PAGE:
Ziv: A New York Times article detailed the behind-the-scenes decision by Twitter’s executive team to suspend President Trump’s account. Jack Dorsey, the CEO, had reservations about making this move, but the team around him ultimately convinced him it was the right way to go. Is this a sign that social media companies are facing a crisis when it comes to deciding how to deal with speech on their services?
Eric: Yeah, there’s no doubt that Twitter was in a no-win situation. On the one hand, as I mentioned, President Trump was repeatedly violating its rules and creating significant friction for its community and Twitter could no longer ignore that. On the other hand, Twitter knew that if it intervened on Trump’s account it was basically going to split the Twitter community; crack it almost right down the middle and it was going to drive a bunch of users away who believe that the company’s actions were illegitimate. Furthermore, Twitter doesn’t really like the idea of being the person who decides what a president can or cannot say on its service. It’s a really awkward dynamic for a private publisher to tell the most powerful politician in our country what is appropriate to say or not say. So it’s easy to see why Twitter was so torn about this issue and why it paralyzed them for functionally years. I think you could see in the New York Times article you mentioned that, on the one hand, Jack Dorsey has this vision about how Twitter can be inclusive and how it can be the place where people go to hear from powerful people like Trump. And you could hear the rest of the management team saying that this isn’t working and that this is causing problems for our community and its causing problems for our country. We have to do a different approach. Either choice was going to alienate a large segment of Twitter’s user base.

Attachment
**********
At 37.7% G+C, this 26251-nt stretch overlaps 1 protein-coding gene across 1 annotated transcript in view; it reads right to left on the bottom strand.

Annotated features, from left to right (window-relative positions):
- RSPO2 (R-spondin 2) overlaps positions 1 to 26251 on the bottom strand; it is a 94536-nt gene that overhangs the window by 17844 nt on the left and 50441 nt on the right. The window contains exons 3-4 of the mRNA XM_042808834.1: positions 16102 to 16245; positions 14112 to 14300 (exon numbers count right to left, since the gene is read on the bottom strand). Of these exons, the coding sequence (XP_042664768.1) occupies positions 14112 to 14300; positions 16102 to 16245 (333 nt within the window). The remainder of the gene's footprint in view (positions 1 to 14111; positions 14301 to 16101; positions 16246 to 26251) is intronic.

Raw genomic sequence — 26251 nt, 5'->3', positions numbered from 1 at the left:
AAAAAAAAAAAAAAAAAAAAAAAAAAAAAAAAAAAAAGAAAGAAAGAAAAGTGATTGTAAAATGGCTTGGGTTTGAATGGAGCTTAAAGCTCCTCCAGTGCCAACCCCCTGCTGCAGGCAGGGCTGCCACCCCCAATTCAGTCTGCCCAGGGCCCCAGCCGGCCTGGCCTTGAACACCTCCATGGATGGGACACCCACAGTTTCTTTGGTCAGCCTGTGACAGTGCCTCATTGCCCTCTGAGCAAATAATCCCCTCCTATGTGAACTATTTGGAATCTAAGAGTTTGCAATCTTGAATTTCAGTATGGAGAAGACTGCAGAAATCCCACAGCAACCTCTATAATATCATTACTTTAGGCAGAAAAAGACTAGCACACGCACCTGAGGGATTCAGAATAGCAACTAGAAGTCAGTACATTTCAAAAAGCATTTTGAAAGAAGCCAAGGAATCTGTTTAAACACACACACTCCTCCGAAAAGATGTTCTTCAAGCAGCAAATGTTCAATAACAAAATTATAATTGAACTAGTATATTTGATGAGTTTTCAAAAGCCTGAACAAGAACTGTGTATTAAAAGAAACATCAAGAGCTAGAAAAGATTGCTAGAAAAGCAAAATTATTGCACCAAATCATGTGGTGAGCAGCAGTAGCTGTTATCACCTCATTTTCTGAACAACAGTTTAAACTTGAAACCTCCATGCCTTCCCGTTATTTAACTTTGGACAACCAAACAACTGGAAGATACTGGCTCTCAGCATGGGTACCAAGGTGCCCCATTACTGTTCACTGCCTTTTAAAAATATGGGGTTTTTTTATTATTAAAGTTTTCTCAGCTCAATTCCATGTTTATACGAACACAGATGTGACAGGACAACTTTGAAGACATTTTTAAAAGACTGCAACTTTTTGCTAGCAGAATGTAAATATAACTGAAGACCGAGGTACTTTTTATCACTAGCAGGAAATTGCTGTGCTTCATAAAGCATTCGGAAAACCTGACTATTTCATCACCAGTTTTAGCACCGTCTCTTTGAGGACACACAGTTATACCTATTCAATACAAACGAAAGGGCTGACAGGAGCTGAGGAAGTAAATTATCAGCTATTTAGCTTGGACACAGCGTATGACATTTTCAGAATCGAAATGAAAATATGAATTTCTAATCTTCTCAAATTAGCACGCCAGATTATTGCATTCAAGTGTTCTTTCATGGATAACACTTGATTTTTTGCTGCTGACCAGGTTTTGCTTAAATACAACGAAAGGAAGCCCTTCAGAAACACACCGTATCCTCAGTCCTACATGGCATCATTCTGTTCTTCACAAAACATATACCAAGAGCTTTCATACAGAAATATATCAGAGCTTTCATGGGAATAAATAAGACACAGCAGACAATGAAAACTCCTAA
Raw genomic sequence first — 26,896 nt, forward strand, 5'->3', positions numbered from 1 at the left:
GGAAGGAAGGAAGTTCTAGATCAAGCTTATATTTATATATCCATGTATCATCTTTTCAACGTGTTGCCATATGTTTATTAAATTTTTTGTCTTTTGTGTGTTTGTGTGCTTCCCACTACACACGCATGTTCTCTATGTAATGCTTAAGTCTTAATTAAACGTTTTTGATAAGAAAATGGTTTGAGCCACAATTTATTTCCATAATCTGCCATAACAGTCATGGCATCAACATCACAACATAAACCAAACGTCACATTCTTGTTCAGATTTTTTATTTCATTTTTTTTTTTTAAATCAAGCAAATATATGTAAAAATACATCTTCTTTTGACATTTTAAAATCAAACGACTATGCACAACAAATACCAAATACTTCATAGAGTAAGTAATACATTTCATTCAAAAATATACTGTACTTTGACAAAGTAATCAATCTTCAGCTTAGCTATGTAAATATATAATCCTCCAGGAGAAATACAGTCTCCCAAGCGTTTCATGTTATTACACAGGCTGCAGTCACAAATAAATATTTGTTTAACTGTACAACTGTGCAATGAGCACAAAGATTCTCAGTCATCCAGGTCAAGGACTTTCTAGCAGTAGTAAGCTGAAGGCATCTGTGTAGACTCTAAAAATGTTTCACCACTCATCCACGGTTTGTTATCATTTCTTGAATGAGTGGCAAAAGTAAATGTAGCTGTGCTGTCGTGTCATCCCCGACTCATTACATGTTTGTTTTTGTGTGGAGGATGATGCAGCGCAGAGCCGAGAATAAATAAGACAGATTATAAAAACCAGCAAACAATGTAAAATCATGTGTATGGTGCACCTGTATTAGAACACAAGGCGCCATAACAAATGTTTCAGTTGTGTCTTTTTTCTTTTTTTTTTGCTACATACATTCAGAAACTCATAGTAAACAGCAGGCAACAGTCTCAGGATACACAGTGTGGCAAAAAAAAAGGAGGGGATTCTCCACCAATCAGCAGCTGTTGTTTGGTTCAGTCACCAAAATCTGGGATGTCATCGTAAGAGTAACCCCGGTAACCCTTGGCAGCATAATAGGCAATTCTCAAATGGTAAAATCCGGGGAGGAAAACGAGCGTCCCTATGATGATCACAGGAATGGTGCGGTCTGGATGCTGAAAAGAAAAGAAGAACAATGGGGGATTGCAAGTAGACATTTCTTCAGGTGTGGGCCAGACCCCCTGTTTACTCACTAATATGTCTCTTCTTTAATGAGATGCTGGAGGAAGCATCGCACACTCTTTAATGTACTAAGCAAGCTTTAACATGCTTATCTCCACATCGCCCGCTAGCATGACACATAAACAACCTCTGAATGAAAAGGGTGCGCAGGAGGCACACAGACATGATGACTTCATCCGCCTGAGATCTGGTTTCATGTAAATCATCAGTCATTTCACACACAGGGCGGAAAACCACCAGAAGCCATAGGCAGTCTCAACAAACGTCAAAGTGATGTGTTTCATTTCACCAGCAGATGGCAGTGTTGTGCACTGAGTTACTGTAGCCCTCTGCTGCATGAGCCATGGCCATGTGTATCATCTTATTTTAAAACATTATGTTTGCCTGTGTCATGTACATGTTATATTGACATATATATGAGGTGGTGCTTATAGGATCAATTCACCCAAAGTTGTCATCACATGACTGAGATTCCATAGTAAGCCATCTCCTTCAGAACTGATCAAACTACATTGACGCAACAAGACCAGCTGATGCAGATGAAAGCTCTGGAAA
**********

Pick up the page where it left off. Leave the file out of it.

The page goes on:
Yarden: Germany’s Chancellor Angela Merkel was troubled by the Trump Twitter ban and called it “problematic.” So what do you anticipate will happen next? Should other politicians expect that they too could be taken off of social media services?